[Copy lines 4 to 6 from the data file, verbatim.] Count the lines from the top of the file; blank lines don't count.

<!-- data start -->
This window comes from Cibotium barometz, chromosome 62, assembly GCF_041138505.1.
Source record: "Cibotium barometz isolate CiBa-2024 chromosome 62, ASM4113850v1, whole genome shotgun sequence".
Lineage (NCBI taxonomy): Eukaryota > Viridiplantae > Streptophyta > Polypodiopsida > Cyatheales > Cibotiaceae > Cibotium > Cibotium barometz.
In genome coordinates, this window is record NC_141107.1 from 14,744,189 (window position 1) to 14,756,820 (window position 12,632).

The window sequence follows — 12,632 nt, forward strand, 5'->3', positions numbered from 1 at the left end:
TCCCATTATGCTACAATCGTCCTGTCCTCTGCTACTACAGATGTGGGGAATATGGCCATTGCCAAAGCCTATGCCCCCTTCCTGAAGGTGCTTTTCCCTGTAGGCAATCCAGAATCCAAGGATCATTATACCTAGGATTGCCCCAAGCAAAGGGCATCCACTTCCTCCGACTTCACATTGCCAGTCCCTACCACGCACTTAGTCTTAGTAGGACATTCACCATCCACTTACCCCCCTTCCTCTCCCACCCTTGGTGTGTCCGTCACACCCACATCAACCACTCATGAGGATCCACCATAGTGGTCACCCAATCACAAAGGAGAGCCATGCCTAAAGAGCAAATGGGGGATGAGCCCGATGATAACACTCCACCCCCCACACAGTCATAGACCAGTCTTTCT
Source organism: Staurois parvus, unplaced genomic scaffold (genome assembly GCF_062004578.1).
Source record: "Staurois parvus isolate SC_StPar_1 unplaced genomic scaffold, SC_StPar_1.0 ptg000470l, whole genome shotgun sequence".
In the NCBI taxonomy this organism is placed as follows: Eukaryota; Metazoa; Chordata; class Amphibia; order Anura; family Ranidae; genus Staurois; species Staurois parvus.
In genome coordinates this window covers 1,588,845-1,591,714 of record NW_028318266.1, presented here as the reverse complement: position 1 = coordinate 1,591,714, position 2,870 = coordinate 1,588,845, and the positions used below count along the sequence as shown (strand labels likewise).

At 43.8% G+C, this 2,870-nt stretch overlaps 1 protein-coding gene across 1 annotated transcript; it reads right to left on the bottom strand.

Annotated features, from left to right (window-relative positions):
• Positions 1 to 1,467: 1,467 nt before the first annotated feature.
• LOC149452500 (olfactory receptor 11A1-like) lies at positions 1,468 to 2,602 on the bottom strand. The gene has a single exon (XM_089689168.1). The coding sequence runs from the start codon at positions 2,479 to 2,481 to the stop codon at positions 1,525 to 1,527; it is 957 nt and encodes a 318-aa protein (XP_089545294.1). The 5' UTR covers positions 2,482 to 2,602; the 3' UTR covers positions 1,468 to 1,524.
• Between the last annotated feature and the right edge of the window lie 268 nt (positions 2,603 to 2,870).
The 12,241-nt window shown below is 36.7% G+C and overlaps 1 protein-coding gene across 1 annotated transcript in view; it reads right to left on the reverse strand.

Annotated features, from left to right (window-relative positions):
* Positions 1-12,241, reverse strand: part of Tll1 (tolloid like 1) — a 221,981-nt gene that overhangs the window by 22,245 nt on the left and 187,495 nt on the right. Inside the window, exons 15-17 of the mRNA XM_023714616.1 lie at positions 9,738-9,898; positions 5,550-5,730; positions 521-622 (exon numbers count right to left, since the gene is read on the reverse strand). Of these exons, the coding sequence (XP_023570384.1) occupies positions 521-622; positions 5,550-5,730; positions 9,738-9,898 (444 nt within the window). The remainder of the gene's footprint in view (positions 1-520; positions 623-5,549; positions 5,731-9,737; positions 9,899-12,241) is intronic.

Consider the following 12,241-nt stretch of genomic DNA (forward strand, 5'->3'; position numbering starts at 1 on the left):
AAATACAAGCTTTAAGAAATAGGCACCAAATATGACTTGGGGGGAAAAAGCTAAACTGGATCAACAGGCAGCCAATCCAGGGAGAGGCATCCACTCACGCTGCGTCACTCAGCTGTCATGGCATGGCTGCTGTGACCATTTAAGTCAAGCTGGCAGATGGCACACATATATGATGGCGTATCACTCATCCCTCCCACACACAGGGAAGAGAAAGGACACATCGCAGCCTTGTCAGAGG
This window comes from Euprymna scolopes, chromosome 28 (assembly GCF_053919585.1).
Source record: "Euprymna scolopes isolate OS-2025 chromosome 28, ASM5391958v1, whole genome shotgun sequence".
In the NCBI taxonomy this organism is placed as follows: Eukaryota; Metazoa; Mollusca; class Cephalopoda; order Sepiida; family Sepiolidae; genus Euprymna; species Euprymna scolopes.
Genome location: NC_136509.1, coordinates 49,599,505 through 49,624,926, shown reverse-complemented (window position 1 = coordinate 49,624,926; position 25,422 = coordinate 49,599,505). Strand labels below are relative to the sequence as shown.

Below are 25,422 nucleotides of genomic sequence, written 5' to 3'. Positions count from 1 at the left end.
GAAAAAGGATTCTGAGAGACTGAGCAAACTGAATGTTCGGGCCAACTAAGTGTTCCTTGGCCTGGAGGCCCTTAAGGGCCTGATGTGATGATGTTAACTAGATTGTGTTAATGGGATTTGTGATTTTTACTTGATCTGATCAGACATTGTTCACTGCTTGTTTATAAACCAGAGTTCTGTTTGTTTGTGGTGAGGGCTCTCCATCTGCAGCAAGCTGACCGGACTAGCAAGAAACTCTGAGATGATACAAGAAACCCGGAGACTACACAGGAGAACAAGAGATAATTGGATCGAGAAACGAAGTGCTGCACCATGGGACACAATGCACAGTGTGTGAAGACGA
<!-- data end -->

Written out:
In genome coordinates, this window is record NC_141107.1 from 14,744,189 (window position 1) to 14,756,820 (window position 12,632).

The window sequence follows — 12,632 nt, forward strand, 5'->3', positions numbered from 1 at the left end:
TCCCATTATGCTACAATCGTCCTGTCCTCTGCTACTACAGATGTGGGGAATATGGCCATTGCCAAAGCCTATGCCCCCTTCCTGAAGGTGCTTTTCCCTGTAGGCAATCCAGAATCCAAGGATCATTATACCTAGGATTGCCCCAAGCAAAGGGCATCCACTTCCTCCGACTTCACATTGCCAGTCCCTACCACGCACTTAGTCTTAGTAGGACATTCACCATCCACTTACCCCCCTTCCTCTCCCACCCTTGGTGTGTCCGTCACACCCACATCAACCACTCATGAGGATCCACCATAGTGGTCACCCAATCACAAAGGAGAGCCATGCCTAAAGAGCAAATGGGGGATGAGCCCGATGATAACACTCCACCCCCCACACAGTCATAGACCAGTCTTTCT